Daily report for 12 March 2001
6th Meeting of the CBD Subsidiary Body on Scientific, Technical and Technological Advice (SBSTTA)
Delegates to the sixth meeting of the Subsidiary Body for Scientific, Technical and Technological Advice (SBSTTA) to the Convention on Biological Diversity (CBD) met in Plenary to hear opening statements and address organizational matters. Keynote presentations were delivered addressing linkages between biodiversity and climate change, and invasive alien species. Delegates also discussed progress reports on ad hoc technical expert groups, assessment processes, marine and coastal biodiversity and biodiversity of inland water ecosystems.
Chair Cristin Samper (Colombia) opened the meeting and called for a moment of silence in memory of Ebbe Neilson (Australia). Chair Samper then welcomed participants, thanked the Secretariat and the government of Canada for hosting the meeting, and noted changes in the modus operandi of SBSTTA to streamline the agenda. He outlined the meetings main theme of invasive alien species and sub-themes on scientific assessments, the Global Taxonomy Initiative (GTI), and cooperation with the UN Framework Convention on Climate Change (UNFCCC) and the Convention on the Conservation of Migratory Species of Wild Animals (CMS).
Paul Chabeda, UN Environment Programme (UNEP), on behalf of UNEP Executive Director Klaus Tpfer, highlighted the work of UNEPs Division of Environmental Conventions in identifying areas of synergy among multilateral environmental agreements (MEAs), contributing to the work programmes of these agreements and strengthening sub-regional and regional cooperation. He reviewed UNEPs recent activities, including meetings of MEA subsidiary scientific bodies, secretariats and regional seas agreements, and emphasized that developing environmental agreements and international discussions require substantial scientific input. He further stated that issues involving invasive alien species and migratory species require increased coordination with other relevant agreements and bodies.
Hamdallah Zedan, CBD Executive Secretary, outlined recent developments on: invasive alien species; coral reefs; agricultural biodiversity; the GTI; the Clearing-house Mechanism; the Global Strategy for Plant Conservation; and the revision of the Global Biodiversity Outlook. On the ad hoc technical expert groups, he noted progress in groups on forest and marine and coastal protected areas, and delays in groups on mariculture and dry and sub-humid lands due to lack of funding. On joint work with other institutions, he referred to cooperation with the UNFCCC and the Intergovernmental Panel on Climate Change (IPCC); UNESCO; IUCN; the Ramsar Convention on Wetlands of International Importance; the CMS; the Convention on International Trade in Endangered Species of Flora and Fauna; regional seas conventions and action plans; and the World Commission on Dams (WCD). On invasive alien species, he noted submission of thematic reports by 49 countries, highlighting that the issue represents a major challenge to the international community.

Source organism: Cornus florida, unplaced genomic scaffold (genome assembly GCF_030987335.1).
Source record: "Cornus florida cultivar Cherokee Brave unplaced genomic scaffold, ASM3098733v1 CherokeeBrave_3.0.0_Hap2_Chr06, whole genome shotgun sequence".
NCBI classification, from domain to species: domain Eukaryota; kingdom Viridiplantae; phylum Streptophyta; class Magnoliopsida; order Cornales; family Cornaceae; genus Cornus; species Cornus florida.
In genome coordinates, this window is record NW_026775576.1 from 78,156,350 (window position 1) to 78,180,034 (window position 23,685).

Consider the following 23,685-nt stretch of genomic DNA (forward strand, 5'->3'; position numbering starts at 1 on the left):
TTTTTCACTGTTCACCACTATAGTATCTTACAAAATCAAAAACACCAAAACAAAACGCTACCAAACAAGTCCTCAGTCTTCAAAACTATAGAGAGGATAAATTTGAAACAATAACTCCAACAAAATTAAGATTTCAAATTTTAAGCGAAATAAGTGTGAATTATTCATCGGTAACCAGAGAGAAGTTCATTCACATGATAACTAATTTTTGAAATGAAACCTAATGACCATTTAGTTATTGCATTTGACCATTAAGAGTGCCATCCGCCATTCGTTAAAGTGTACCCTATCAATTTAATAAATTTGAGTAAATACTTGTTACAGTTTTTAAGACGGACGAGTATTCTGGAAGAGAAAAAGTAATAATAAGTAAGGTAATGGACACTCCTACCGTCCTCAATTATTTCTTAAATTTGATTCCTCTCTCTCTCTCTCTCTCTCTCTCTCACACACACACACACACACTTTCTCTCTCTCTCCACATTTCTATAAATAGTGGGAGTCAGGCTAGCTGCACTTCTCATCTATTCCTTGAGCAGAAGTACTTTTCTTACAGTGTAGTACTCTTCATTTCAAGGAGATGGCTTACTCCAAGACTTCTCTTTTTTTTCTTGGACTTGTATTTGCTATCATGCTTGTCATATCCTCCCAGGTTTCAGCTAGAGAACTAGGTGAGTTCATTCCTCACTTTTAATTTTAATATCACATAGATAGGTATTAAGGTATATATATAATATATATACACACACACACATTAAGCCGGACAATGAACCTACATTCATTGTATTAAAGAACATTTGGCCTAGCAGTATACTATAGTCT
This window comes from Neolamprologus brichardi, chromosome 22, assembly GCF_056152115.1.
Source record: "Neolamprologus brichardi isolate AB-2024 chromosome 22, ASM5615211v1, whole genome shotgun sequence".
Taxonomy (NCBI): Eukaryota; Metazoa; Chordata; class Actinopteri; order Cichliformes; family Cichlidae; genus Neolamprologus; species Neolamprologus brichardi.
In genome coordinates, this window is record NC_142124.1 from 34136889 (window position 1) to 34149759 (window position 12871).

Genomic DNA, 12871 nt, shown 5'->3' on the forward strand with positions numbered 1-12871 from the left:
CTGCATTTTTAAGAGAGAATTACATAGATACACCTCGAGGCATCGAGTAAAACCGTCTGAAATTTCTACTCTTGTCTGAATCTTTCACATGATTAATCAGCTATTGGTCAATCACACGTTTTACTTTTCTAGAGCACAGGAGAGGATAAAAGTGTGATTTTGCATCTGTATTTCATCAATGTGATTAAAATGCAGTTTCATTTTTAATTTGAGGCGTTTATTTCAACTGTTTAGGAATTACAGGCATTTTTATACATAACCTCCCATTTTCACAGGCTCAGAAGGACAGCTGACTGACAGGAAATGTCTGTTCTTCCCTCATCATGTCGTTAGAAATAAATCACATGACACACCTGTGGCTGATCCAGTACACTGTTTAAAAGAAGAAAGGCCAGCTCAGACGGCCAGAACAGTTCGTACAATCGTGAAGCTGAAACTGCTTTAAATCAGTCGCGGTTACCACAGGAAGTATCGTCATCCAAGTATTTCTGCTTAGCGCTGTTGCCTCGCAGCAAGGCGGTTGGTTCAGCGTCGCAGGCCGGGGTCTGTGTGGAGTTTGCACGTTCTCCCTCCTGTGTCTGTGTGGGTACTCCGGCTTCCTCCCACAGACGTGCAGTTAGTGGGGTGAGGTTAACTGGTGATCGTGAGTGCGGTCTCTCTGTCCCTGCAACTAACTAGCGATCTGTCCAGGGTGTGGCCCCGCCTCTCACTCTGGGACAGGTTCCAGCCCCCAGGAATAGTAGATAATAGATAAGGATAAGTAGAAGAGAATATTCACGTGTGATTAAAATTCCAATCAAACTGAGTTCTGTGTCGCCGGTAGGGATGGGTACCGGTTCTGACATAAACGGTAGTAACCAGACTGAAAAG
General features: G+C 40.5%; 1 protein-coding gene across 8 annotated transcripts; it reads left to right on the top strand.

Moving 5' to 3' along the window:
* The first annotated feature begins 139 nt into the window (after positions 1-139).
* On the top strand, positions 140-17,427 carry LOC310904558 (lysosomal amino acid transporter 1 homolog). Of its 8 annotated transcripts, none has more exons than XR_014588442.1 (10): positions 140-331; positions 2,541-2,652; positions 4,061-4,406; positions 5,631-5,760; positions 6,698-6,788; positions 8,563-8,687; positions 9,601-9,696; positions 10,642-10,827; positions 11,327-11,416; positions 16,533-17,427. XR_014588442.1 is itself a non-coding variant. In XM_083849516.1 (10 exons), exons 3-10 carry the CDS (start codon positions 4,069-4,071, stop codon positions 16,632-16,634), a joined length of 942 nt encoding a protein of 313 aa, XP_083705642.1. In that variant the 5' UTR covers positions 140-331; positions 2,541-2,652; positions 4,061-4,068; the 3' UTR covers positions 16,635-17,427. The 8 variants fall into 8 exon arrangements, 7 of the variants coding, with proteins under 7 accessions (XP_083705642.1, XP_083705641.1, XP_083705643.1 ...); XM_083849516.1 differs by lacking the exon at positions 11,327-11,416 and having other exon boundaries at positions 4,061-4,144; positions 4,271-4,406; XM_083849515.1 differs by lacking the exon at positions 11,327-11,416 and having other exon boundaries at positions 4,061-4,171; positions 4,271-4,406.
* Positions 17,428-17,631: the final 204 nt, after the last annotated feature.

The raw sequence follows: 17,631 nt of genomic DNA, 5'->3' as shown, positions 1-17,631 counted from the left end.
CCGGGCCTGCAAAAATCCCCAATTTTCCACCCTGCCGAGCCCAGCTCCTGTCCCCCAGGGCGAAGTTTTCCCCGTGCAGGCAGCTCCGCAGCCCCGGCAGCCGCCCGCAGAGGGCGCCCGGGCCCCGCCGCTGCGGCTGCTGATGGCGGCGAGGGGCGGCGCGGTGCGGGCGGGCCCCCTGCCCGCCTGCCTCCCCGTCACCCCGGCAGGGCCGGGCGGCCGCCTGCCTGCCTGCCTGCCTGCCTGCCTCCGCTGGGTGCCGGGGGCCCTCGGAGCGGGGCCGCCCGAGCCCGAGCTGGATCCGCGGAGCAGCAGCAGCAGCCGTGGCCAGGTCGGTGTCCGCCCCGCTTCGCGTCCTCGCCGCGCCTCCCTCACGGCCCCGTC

Delegates adopted the provisional agenda (UNEP/CBD/SBSTTA/ 6/1) and the annotated provisional agenda (UNEP/CBD/SBSTTA/6/1/ Add.1) without substantive debate. They agreed to establish two working groups, and approved Anastasios Legakis (Greece) as chair of Working Group I, Raed Bani Hani (Jordan) as chair of Working Group II, and Dimitri Pavlov (Russian Federation) as rapporteur of the meeting. Regional groups were requested to present their nominees for the SBSTTA Bureau, and some requested time for further consultations. The NETHERLANDS highlighted a host country agreement with the CBD Secretariat regarding the sixth Conference of the Parties (COP-6), and expressed hope that the first Meeting of the Parties to the Cartagena Protocol on Biosafety would be held back to back with COP-6.